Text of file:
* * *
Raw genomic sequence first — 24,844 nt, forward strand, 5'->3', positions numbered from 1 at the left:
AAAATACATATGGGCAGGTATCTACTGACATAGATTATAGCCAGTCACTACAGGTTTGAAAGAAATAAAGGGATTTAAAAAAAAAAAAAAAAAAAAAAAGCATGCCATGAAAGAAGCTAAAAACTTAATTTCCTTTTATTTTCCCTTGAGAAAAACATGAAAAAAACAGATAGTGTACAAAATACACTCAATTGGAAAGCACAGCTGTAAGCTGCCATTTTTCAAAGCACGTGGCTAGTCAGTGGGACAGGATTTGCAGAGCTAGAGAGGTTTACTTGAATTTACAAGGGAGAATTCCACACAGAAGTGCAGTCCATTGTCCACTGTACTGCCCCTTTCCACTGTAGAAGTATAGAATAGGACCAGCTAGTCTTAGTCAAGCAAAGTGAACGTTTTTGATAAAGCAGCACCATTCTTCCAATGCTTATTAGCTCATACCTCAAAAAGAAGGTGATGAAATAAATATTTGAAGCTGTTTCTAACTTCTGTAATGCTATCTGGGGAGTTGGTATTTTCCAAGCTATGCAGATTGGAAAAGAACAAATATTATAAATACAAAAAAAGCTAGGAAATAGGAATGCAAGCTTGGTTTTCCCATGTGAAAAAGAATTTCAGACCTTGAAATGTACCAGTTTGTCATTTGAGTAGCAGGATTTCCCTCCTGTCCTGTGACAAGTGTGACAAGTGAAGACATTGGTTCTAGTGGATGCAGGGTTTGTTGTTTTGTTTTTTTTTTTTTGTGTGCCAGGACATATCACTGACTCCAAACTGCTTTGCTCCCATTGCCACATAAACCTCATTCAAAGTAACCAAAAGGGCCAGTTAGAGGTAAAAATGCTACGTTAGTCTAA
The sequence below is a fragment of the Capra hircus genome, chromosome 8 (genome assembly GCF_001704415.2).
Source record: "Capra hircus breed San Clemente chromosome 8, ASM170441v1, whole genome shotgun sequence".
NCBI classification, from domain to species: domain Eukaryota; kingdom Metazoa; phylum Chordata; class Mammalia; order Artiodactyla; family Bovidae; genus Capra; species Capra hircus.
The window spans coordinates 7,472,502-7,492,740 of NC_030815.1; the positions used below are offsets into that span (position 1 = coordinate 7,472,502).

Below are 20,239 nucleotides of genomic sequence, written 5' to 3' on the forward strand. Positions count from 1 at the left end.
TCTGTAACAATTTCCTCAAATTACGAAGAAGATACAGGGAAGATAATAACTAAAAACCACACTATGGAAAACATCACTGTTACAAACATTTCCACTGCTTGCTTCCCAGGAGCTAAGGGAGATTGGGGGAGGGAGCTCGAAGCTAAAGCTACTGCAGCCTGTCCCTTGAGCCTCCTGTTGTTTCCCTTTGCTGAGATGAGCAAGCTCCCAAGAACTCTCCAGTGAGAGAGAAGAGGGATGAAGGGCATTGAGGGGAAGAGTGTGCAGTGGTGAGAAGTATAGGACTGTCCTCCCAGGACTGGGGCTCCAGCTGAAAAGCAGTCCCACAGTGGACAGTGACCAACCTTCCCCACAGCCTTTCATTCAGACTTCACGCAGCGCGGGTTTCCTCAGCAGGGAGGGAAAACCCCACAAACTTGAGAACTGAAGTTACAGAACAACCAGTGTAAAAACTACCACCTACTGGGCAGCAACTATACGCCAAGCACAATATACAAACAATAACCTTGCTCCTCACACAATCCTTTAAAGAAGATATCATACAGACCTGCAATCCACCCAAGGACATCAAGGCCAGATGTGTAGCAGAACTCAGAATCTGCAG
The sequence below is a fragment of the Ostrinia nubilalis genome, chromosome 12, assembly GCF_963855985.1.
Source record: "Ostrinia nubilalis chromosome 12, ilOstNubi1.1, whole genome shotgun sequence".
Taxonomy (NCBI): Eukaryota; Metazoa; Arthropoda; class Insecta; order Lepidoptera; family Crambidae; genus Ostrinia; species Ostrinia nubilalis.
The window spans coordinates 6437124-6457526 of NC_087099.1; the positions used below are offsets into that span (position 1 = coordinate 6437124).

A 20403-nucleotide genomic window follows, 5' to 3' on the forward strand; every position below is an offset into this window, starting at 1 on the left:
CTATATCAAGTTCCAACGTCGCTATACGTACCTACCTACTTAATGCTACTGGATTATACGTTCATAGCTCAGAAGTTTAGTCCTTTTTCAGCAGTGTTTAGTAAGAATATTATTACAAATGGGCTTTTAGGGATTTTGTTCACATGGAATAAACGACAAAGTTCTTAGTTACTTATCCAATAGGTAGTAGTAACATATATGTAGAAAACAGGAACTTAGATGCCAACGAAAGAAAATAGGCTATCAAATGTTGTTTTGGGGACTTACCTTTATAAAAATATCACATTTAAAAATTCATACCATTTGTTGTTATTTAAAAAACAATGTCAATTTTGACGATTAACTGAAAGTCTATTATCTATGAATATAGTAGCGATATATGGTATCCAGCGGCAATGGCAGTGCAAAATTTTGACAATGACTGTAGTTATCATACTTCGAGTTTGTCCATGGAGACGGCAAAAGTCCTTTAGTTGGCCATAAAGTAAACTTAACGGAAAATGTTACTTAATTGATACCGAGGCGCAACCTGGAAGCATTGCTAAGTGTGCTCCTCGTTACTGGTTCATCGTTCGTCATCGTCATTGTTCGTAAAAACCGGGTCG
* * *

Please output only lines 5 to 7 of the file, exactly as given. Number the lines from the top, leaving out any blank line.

NCBI classification, from domain to species: domain Eukaryota; kingdom Metazoa; phylum Chordata; class Mammalia; order Artiodactyla; family Bovidae; genus Capra; species Capra hircus.
The window spans coordinates 7,472,502-7,492,740 of NC_030815.1; the positions used below are offsets into that span (position 1 = coordinate 7,472,502).

Below are 20,239 nucleotides of genomic sequence, written 5' to 3' on the forward strand. Positions count from 1 at the left end.